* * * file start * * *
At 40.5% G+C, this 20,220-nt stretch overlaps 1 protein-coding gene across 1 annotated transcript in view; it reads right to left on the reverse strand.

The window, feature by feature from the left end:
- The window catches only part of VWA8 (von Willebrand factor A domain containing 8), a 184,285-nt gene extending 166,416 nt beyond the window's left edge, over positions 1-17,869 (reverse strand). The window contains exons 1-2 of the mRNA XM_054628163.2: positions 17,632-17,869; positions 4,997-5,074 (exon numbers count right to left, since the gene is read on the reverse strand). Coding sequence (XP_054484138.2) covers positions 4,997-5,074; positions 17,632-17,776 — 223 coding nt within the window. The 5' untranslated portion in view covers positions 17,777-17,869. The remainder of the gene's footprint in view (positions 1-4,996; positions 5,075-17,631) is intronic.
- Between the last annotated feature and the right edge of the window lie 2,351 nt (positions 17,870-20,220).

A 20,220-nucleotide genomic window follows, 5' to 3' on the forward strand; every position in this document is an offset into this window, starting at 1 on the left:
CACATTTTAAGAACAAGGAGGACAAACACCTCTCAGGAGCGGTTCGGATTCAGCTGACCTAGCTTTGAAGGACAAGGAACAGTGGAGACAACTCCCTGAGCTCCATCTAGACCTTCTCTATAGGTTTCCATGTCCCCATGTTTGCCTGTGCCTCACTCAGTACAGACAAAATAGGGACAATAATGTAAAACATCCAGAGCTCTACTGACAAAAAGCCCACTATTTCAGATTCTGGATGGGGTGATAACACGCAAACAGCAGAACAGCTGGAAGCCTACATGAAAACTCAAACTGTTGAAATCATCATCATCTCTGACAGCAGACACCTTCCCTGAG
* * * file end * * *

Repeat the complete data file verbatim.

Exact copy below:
At 40.5% G+C, this 20,220-nt stretch overlaps 1 protein-coding gene across 1 annotated transcript in view; it reads right to left on the reverse strand.

The window, feature by feature from the left end:
- The window catches only part of VWA8 (von Willebrand factor A domain containing 8), a 184,285-nt gene extending 166,416 nt beyond the window's left edge, over positions 1-17,869 (reverse strand). The window contains exons 1-2 of the mRNA XM_054628163.2: positions 17,632-17,869; positions 4,997-5,074 (exon numbers count right to left, since the gene is read on the reverse strand). Coding sequence (XP_054484138.2) covers positions 4,997-5,074; positions 17,632-17,776 — 223 coding nt within the window. The 5' untranslated portion in view covers positions 17,777-17,869. The remainder of the gene's footprint in view (positions 1-4,996; positions 5,075-17,631) is intronic.
- Between the last annotated feature and the right edge of the window lie 2,351 nt (positions 17,870-20,220).

A 20,220-nucleotide genomic window follows, 5' to 3' on the forward strand; every position in this document is an offset into this window, starting at 1 on the left:
CACATTTTAAGAACAAGGAGGACAAACACCTCTCAGGAGCGGTTCGGATTCAGCTGACCTAGCTTTGAAGGACAAGGAACAGTGGAGACAACTCCCTGAGCTCCATCTAGACCTTCTCTATAGGTTTCCATGTCCCCATGTTTGCCTGTGCCTCACTCAGTACAGACAAAATAGGGACAATAATGTAAAACATCCAGAGCTCTACTGACAAAAAGCCCACTATTTCAGATTCTGGATGGGGTGATAACACGCAAACAGCAGAACAGCTGGAAGCCTACATGAAAACTCAAACTGTTGAAATCATCATCATCTCTGACAGCAGACACCTTCCCTGAG